DeVos is expected to speak around 12:15 p.m. Watch live here.
As technology evolves and more online graduate programs become available at a much lower cost, should we reconsider traditional higher education in a classroom setting? Hari Sreenivasan reports on how some students earning master’s degrees at Georgia Tech are paying…
By Annette Jacobson
Today’s high school students are expected to decide on a life path early, and dedicate everything to pursuing that track, especially those considering a major or career in STEM. While it can produce students with high technical capabilities, this hyper…
By Megan Thompson
The PBS NewsHour Weekend reporting team is gathering personal stories from people who are retired or nearing retirement and are repaying student loans.
By Timothy Pratt, The Hechinger Report
Work colleges, where students get paid or gain credit toward tuition, are drawing renewed interest, thanks to rising student debt, skepticism about the financial payoff of a liberal arts education and employer complaints that graduates aren’t prepared for jobs.
By Jesse J. Holland, Associated Press
The violence at a white nationalist rally over a Robert E. Lee statue in Charlottesville, Virginia, is giving school officials a new reason to reconsider whether it's appropriate for more than 100 schools to be named after Confederate generals and…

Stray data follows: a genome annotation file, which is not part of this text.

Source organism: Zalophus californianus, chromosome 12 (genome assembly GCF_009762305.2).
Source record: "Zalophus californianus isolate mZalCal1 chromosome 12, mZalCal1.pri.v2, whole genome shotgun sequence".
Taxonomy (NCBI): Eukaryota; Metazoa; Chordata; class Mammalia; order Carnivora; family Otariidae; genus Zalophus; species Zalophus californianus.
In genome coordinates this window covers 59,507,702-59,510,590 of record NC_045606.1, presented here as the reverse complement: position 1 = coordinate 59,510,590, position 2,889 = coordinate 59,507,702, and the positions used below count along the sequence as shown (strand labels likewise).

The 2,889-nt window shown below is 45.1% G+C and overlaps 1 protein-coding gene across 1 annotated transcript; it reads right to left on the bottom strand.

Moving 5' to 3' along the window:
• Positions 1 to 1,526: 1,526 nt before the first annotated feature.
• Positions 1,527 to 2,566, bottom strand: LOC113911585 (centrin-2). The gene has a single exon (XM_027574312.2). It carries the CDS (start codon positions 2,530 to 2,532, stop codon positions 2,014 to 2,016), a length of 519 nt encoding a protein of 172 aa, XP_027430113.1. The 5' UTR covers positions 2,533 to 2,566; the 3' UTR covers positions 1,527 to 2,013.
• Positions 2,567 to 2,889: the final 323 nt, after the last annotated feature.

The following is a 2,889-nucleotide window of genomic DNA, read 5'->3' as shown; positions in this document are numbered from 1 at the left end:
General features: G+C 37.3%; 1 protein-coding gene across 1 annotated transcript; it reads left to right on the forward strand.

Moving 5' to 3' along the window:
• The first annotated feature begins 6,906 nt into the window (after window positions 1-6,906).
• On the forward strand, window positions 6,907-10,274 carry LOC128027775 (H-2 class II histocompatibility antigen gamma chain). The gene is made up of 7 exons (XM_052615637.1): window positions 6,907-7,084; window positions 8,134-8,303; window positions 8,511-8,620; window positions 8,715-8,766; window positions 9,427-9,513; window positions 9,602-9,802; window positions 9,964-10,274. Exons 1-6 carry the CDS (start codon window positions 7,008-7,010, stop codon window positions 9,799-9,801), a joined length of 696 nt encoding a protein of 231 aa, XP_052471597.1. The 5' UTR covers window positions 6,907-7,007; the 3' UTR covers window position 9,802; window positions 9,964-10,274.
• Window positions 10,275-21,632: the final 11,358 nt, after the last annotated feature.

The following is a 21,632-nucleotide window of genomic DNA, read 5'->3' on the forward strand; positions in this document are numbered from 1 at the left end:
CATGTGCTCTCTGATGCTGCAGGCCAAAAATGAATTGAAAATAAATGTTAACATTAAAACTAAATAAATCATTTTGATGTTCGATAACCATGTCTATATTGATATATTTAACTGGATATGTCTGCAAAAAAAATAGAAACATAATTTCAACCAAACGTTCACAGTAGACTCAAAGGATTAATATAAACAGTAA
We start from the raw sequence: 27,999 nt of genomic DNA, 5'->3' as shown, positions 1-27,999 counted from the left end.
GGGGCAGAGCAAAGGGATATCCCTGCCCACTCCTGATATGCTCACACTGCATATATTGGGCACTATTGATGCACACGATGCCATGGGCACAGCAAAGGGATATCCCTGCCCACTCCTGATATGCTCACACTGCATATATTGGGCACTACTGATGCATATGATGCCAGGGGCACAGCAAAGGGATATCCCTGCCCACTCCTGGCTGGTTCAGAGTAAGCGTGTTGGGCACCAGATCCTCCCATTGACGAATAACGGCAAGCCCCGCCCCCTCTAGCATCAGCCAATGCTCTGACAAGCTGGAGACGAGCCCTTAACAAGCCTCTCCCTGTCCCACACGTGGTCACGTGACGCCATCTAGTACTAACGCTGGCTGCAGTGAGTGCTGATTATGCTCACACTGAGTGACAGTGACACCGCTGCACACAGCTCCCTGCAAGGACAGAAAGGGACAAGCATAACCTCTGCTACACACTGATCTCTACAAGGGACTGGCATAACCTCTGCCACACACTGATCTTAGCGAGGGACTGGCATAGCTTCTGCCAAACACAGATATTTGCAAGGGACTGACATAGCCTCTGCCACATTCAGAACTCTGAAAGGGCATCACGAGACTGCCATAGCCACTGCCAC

By Victoria Pasquantonio
To learn more about apprenticeships and share your thoughts and questions, join in @NewsHour's Twitter chat on Thursday, August 31, at 1 p.m. EDT.
Some high school students in Colorado may get prime jobs even before they get their diplomas. That’s because CareerWise, the nation’s first statewide youth apprenticeship program, links students to industries and addresses manufacturers’ demand for skills, while offering employment, academic…
By Matt Krupnick, The Hechinger Report
As California budgets millions to rebrand long-disparaged vocational education, there are an estimated 30 million jobs in the U.S. that pay at least $55,000 per year and don’t require a bachelor’s degree.
By Maria Danilova, Associated Press
As schools struggle to raise high school graduation rates and close the persistent achievement gap for minority and low-income students, many educators tout digital technology in the classroom as a way forward.
Support Provided By: Learn more
Educate your inbox. Subscribe to ‘Here's the Deal,’ our politics newsletter
Support for Education Provided By: